The latest edition of AAA’s annual autonomous vehicle sentiment survey is out, and folks, people are not happy about these things. According to the survey, trust in autonomous cars is down, fear is up, and advanced driver assistance systems are still confusing. Time to break down the numbers and discuss what might be at play here.
Let’s start with the headline figure: 68 percent of Americans who responded to the survey say they are afraid of fully-autonomous cars, up 13 percent year-over-year. Afraid, huh?
In addition, the number of respondents who said they trust autonomous vehicles fell from 15 percent to 9 percent year-over-year. Twenty-three percent of respondents remain unsure, down seven percent year-over-year. Add it all up, and the statistics suggest that Americans are cooling to the concept of “self-driving cars,” such as they are.
Their fears aren’t unfounded. The current technology is less than stellar, with several high-profile incidents involving autonomous vehicles occurring over the past year. From repeated instances of Cruise self-driving vehicles blocking roads in San Francisco, to a crash at an unprotected left turn (normally referred to by drivers as a left turn), to Waymo topping NHTSA’s list for autonomous vehicle crashes, it hasn’t been a great year or so for autonomous vehicles.
While the failings of existing technologies don’t necessarily foreshadow future technologies, reports of autonomous vehicles malfunctioning may put a damper on how palatable autonomous vehicles are. I can’t blame anyone for reading reports of Cruise cars holding up traffic and deciding autonomous vehicles aren’t for them. I’d be properly annoyed if the path to my destination was completely obstructed by autonomous reworked Chevrolet Bolts.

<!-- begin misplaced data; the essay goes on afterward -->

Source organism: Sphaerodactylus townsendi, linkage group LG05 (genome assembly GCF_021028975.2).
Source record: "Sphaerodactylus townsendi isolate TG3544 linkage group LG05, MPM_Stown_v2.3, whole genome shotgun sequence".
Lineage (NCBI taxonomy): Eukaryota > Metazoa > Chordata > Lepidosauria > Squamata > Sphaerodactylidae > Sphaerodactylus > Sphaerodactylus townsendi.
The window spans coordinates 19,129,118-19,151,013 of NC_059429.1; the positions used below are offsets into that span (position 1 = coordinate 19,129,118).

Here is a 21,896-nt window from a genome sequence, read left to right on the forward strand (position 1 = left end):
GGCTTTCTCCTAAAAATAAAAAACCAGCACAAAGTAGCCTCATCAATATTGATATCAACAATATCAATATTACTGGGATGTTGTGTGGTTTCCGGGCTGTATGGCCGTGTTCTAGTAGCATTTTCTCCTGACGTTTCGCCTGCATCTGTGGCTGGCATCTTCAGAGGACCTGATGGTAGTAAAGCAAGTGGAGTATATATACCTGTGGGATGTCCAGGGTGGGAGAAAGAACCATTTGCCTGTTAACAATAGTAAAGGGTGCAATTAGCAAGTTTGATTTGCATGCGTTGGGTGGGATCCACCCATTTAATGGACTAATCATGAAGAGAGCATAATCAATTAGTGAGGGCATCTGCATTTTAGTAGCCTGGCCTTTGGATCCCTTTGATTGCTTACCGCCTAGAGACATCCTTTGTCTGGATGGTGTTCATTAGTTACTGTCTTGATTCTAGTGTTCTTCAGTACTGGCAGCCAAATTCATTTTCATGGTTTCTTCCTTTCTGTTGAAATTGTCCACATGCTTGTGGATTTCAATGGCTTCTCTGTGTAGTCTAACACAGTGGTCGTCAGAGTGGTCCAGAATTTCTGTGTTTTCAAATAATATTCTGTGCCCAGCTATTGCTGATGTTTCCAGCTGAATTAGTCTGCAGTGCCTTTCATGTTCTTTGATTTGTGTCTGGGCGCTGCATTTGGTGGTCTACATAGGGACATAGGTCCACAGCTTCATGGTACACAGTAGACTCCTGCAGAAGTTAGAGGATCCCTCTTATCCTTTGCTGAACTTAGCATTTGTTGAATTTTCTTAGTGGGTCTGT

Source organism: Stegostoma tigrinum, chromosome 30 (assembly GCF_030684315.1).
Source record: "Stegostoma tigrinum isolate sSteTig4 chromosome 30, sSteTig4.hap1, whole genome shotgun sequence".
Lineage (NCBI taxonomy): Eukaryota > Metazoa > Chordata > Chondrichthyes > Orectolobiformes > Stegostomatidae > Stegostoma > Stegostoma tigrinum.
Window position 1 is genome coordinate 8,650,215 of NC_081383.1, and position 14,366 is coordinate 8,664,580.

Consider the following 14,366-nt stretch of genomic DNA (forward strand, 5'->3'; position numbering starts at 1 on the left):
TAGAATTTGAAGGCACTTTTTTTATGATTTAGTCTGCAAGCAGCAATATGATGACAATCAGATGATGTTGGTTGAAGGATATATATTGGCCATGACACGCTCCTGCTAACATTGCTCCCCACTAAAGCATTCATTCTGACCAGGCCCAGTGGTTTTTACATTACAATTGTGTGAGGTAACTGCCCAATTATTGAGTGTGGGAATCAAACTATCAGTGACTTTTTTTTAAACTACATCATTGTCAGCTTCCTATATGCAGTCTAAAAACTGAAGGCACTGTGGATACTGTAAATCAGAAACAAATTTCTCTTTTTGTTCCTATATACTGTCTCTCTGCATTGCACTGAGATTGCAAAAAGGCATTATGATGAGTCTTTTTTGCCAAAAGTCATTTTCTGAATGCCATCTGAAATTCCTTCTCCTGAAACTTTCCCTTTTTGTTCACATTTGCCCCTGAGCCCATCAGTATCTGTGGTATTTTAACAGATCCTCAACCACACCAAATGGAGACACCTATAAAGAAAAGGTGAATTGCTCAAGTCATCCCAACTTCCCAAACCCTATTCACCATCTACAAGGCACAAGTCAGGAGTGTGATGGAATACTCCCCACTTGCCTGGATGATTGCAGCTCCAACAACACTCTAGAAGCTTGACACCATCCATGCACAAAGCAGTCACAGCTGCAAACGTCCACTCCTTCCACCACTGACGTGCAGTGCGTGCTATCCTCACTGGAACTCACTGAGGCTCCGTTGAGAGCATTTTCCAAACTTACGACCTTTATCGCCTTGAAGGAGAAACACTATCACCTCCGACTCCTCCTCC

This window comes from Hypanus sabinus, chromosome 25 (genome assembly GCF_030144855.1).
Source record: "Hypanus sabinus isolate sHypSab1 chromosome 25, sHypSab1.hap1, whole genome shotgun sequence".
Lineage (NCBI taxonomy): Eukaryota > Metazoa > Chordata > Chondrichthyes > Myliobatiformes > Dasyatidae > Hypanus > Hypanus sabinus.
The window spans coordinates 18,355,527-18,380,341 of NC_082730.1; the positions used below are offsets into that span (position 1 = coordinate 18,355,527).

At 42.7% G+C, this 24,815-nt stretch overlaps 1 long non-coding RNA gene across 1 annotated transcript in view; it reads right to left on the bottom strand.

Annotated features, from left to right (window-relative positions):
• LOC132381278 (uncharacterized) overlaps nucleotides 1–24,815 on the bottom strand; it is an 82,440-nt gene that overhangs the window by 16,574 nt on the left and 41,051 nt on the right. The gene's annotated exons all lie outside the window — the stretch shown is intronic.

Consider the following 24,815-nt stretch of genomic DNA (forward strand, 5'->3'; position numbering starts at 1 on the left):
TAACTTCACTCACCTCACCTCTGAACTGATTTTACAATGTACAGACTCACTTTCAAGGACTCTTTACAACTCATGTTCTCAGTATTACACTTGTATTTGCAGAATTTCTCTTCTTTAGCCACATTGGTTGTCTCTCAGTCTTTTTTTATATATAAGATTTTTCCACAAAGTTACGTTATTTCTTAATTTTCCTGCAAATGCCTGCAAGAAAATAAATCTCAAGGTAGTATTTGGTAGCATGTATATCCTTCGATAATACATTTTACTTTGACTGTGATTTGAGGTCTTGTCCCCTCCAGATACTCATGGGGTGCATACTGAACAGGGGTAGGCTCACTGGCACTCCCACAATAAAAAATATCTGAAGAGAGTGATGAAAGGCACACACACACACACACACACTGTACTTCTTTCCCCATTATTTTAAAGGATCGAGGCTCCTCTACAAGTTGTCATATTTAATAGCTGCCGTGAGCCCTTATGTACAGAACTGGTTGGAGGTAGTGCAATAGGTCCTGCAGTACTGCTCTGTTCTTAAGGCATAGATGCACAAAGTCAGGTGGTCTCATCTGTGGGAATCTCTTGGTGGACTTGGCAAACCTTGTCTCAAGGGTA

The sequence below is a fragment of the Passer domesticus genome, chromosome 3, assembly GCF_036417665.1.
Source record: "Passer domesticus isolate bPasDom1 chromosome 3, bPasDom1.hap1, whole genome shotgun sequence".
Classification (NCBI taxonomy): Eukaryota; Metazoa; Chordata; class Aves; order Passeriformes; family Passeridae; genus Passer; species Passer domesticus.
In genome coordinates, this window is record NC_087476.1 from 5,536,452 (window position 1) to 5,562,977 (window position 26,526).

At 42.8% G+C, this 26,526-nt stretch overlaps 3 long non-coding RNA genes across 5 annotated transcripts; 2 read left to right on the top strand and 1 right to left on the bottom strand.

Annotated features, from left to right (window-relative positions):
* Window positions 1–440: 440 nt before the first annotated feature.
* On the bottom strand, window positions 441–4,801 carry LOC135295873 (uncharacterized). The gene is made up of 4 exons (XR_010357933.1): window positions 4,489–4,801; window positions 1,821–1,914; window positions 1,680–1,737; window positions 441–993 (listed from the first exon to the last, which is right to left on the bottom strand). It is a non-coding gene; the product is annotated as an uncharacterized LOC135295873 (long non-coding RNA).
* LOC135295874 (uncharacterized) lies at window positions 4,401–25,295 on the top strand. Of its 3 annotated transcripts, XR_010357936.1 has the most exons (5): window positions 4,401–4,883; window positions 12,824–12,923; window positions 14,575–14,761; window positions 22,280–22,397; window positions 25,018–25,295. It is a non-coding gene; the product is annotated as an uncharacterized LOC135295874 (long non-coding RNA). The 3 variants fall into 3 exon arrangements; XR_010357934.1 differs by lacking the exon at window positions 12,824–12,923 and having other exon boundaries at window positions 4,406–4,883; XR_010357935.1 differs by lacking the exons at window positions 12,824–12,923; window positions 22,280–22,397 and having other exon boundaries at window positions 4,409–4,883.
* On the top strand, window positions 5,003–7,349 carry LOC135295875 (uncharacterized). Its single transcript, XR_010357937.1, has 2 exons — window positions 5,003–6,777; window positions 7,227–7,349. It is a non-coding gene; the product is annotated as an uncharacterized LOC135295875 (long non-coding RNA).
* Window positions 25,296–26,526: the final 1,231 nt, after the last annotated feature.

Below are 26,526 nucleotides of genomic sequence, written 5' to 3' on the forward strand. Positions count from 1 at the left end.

That’s on the “autonomous test car” side. Things are equally not-great on the consumer tech side.
While it also hasn’t been a great year for misleadingly-named Level 2 advanced driver assistance systems, that doesn’t tell the whole story about ADAS. According to the AAA survey, 22 percent of respondents believe that systems like Tesla’s Autopilot, Nissan’s ProPilot Assist, and Volvo’s Pilot Assist can make a car drive itself when the exact opposite is the case. The past 12 months have been shaky for some of these driver assistance systems, with Tesla’s FSD Beta under federal investigation by the Department of Justice and under recall, and a NHTSA report finding that both Tesla and Honda’s advanced driver assistance systems were active in a considerable number of crashes.
However, fears and skepticism towards autonomy aren’t mirrored by a decreased desire for advanced driver assistance features. Six out of 10 survey respondents reportedly want SAE Level 2 driver assistance in their next vehicle, which seems unusual given how those same respondents are cooling to autonomous vehicles. If the current tech is confusing crap, which most of it is, why desire it?
Well, some of the systems out there like GM’s Super Cruise work well in slower highway traffic and feature great eye-tracking and smooth hand-offs that help ensure monitoring is done in a safe manner. If options are out there to reduce fatigue and improve focus on monotonous freeway stretches, it shouldn’t be surprising that consumers desire them.
While it’s too soon to say for sure if the tide is turning against self-driving vehicles, this year’s AAA report paints a dismaying picture. It’s possible that some people are realizing that the bar for safe autonomous driving is incredibly high and that it will take years of work to reach that goal, so they aren’t willing to trust autonomous vehicles just yet. It’s equally likely that some people just never will trust self-driving cars.
Either way, fear is on the rise.
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